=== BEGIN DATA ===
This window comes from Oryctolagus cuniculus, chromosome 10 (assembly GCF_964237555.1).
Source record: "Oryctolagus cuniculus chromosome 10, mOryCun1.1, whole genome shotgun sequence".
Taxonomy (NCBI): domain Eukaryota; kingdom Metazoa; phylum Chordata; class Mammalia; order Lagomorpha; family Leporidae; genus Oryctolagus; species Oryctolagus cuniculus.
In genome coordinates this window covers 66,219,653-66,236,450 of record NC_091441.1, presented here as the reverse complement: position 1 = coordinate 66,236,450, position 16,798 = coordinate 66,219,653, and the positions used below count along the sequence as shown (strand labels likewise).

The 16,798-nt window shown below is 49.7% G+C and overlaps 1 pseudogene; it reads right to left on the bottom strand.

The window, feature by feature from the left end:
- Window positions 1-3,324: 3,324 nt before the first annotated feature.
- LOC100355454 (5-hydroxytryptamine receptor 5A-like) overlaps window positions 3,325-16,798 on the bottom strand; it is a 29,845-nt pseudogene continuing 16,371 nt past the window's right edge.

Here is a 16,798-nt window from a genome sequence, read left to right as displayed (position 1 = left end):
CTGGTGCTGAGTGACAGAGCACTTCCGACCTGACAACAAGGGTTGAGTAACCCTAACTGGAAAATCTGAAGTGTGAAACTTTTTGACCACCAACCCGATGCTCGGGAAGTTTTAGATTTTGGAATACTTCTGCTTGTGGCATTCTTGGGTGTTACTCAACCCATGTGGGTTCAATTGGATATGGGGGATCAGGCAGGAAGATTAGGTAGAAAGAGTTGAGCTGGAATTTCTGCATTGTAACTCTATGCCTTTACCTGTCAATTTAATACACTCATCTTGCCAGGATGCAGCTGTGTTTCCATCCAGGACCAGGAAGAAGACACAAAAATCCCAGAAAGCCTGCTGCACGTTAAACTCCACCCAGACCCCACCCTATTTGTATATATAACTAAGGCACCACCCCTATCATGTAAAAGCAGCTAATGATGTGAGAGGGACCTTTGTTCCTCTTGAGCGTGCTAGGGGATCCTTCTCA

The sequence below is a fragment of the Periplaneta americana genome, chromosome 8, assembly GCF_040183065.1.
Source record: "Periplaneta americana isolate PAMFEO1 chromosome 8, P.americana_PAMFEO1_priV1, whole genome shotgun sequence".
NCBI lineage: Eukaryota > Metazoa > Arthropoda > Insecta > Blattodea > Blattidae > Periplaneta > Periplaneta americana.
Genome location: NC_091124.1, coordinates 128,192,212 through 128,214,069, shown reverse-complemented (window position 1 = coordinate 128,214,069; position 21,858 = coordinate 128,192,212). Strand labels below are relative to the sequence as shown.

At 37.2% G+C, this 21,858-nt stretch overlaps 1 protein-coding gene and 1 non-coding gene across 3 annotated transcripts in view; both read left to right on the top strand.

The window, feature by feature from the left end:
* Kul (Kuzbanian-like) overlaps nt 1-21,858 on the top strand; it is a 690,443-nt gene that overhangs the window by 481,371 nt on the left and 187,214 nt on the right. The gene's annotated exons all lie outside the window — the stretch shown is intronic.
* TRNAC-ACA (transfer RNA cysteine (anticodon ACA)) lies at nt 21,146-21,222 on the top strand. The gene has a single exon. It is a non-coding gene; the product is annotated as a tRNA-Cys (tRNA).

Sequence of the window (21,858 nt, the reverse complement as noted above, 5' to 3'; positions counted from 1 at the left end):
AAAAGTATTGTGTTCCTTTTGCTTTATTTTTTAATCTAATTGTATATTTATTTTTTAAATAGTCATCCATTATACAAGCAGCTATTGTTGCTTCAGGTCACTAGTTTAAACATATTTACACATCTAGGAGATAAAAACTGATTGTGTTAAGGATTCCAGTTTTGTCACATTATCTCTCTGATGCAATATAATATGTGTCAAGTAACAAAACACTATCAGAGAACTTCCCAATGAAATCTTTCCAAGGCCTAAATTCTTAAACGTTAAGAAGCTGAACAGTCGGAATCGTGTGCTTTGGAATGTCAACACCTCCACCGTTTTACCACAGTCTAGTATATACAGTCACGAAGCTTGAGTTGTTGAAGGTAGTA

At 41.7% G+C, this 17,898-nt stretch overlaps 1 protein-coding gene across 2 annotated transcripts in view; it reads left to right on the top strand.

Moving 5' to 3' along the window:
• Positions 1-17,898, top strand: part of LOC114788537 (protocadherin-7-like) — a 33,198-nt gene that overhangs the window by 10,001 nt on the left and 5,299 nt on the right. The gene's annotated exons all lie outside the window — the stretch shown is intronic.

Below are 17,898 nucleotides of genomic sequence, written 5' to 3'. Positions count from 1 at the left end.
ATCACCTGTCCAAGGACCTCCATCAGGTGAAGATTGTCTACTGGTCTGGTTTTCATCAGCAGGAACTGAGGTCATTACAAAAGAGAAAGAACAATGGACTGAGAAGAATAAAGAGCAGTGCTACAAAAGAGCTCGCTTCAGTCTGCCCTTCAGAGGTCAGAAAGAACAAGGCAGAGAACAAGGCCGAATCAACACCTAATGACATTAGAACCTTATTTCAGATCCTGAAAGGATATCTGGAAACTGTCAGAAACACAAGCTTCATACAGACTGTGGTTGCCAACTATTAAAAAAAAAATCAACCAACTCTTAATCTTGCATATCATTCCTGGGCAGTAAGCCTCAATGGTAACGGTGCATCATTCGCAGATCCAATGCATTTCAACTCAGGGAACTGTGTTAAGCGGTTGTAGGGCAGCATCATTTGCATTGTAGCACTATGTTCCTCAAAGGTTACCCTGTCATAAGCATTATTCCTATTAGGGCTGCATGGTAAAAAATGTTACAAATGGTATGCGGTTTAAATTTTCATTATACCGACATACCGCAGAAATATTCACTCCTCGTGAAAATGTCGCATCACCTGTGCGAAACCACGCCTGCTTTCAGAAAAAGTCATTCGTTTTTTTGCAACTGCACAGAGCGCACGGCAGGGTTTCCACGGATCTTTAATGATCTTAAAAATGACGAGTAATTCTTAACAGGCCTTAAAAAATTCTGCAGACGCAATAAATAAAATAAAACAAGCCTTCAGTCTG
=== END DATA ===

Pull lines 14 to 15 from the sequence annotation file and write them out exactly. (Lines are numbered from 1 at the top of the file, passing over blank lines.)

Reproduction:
Genome location: NC_091124.1, coordinates 128,192,212 through 128,214,069, shown reverse-complemented (window position 1 = coordinate 128,214,069; position 21,858 = coordinate 128,192,212). Strand labels below are relative to the sequence as shown.

At 37.2% G+C, this 21,858-nt stretch overlaps 1 protein-coding gene and 1 non-coding gene across 3 annotated transcripts in view; both read left to right on the top strand.